ALICE, SWEET ALICE and the Great Deception (Blu-ray Review)
Starring Linda Miller, Mildred Clinton, Paula E. Sheppard, Niles McMaster, Jane Lowery, Rudolph Willrich, Michael Harstark, Alphonso DeNoble, Brooke Shields, Louisa Horton, (“Miss”) Lillian Roth. Directed by Alfred Sole. (107 min)
ON BLU-RAY FROM ARROW VIDEO
And now, another Great Moment in False Advertising…
Back in ‘81, a little film called Holy Terrorwas unleashed with a trailer touting none-other than Brooke Shields as a knife-wielding young psycho who was “too old to play with boys and too young to play with men, so Alice began to play with death!”At the time, adolescent sex comedies like Endless Loveand The Blue Lagoon(of coursethey're comedies) had made her a star. What teenage boy wouldn’twant to watch this soft-core siren add a little murder to the mix? So me and a few buddies packed into my car and headed to the drive-in, ready for a sexy slayfest.
Soon, however, I felt like one of those Looney Tunes characters whose head turns into a sucker. Ms. Shields was not the star orthe killer. Hell, her name wasn’t even Alice. In fact, I didn’t immediately recognize her as the 10-year old-little girl who’s murdered in the first few minutes. Though the movie was still enjoyable, with several graphically-nasty death scenes that were part of every teenage diet, I felt duped.
Back then, we kids didn’t read reviews or jump online to research a movie’s background. We naively trusted trailers to be on-the-level. So I had no idea that Holy Terrorwas first-released in 1976 as Communion, then later Alice, Sweet Alice(which it’s commonly known as today). Now older and wiser, I get it. If mygrassroots opus was virtually ignored, then one of its actors blossomed into an object of juvenile lust, I’d have done the same thing. Nor would I have been the first one to engage in such questionable marketing tactics.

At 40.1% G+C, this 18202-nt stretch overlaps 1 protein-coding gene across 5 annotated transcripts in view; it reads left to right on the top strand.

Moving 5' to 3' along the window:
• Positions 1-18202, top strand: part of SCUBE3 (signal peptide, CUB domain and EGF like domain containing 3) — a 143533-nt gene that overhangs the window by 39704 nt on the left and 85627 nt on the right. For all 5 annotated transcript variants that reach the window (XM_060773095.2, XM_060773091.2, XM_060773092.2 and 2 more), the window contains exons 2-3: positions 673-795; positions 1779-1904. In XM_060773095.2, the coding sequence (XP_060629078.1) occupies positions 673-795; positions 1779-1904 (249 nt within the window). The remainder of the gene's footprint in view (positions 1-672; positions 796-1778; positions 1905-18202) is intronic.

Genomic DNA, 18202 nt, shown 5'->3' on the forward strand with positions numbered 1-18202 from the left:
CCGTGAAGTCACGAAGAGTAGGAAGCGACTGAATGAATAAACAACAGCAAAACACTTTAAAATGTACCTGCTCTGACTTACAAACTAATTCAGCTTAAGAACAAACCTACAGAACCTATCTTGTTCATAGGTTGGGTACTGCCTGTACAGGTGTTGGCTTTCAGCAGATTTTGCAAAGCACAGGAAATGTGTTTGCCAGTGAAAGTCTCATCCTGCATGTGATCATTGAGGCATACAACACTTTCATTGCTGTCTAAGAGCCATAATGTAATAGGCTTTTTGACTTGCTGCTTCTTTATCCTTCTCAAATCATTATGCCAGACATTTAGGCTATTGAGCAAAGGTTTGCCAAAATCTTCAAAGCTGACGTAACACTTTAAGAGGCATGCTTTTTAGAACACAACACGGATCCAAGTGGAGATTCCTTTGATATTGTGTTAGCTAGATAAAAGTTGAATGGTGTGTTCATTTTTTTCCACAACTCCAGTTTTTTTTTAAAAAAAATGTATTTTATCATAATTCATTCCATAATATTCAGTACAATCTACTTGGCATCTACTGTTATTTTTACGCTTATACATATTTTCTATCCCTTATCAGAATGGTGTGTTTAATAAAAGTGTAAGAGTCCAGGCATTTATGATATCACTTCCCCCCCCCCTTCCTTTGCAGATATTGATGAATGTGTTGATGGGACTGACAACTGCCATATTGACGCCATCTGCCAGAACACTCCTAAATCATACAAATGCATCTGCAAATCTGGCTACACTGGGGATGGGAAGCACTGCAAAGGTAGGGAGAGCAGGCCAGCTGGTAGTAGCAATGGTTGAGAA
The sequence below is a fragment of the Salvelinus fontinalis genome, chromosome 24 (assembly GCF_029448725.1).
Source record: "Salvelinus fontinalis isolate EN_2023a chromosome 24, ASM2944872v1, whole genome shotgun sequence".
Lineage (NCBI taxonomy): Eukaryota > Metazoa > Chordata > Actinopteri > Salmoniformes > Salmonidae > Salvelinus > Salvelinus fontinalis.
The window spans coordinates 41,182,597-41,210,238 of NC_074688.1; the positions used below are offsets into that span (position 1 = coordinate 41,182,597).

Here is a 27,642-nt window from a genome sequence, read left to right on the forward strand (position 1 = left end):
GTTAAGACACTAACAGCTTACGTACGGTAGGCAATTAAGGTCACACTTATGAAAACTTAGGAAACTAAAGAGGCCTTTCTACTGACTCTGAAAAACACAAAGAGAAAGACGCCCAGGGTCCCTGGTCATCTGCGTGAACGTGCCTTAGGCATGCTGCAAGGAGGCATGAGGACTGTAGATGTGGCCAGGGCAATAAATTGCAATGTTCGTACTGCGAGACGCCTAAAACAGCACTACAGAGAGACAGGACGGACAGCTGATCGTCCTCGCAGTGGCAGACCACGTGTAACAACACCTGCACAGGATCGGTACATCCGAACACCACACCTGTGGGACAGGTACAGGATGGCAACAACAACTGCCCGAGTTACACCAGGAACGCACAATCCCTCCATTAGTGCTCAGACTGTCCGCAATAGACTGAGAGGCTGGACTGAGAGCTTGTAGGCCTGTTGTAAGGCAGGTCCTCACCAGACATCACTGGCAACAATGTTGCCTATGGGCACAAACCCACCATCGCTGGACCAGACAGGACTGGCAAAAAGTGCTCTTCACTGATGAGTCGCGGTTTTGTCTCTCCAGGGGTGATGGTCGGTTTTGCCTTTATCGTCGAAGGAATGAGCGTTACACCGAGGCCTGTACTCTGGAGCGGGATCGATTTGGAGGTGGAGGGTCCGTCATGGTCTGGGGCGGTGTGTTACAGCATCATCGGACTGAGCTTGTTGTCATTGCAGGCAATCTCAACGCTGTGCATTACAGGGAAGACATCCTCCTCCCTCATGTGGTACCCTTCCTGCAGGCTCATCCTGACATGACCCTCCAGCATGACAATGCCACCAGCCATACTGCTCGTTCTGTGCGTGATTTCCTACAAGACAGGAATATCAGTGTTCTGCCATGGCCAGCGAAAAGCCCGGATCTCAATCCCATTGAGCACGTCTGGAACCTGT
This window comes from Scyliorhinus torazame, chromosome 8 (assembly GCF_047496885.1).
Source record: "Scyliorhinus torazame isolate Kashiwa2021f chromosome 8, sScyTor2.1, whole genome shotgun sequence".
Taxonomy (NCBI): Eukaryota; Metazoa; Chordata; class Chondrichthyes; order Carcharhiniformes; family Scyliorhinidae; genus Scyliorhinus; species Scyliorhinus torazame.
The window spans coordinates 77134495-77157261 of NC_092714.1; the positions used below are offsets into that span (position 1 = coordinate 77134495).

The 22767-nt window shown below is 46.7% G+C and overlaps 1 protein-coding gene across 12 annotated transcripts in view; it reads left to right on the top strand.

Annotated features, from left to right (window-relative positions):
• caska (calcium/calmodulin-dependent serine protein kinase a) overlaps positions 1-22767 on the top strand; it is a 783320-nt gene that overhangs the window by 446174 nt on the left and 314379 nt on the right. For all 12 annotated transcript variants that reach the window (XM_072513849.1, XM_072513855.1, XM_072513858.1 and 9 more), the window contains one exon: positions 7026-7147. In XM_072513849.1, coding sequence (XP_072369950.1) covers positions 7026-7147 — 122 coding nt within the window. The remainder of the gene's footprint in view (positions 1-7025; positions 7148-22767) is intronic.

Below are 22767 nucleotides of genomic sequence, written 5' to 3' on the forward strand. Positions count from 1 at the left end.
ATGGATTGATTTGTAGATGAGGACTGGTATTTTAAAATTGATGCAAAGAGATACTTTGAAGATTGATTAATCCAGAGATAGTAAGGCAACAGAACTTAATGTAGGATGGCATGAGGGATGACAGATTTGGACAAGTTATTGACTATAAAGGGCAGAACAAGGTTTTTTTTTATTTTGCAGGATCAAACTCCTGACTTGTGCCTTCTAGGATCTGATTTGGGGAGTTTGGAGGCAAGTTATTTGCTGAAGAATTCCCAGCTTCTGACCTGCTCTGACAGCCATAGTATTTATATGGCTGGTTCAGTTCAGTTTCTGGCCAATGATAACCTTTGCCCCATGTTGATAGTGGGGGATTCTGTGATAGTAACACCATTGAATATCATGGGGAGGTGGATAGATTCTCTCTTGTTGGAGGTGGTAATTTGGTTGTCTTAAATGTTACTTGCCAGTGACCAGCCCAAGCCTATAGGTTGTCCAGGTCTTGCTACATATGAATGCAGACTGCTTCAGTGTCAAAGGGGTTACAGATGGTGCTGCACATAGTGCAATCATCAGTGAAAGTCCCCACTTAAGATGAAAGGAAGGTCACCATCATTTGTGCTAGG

But unlike other horror films to later capitalize on an actor’s stardom (such as The BurningorHe Knows You’re Alone), Alice, Sweet Aliceis actually good enough without the ruse. Despite some questionable performances – including Shields’ - it’s stylishly filmed, well-plotted and atmospheric. More importantly, it has held up pretty well from an aesthetic stand-point. While the violence may not seem all that extreme today, it remains pretty potent and the killer's translucent mask is still really fucking creepy.
In the essay included in this disc’s supplementary booklet, writer-director Alfred Sole claims he wasn'tinspired by Italian giallo films and that he’d never even seen one. Uh-huh. If that’s true, then the fact that Alice, Sweet Alicelooks, sounds and smells just like classic giallo is one hell of a coincidence. The editing style, overall tone and even the murder sequences obviously reflect considerable inspiration from overseas. Like the most notable examples from the genre, particularly Dario Argento’s early work, Alice, Sweet Aliceis not-so-much a horror movie as it is a horrific mystery. And that’s okay because Mr. Sole learned his lessons well. Not bad for a guy whose only other directing credit at the time was a porno.
Speaking of which, Sole’s backstory is as interesting as the film itself, both of which are explored in this Blu-ray’s generous selection of bonus features. For added nostalgia, also included is Holy Terror, the version I was tricked into seeing back in ‘81, as many horror fans of a certain age undoubtedly were.
All-in-all, this release from Arrow Videois a nicely-packaged trip down memory lane.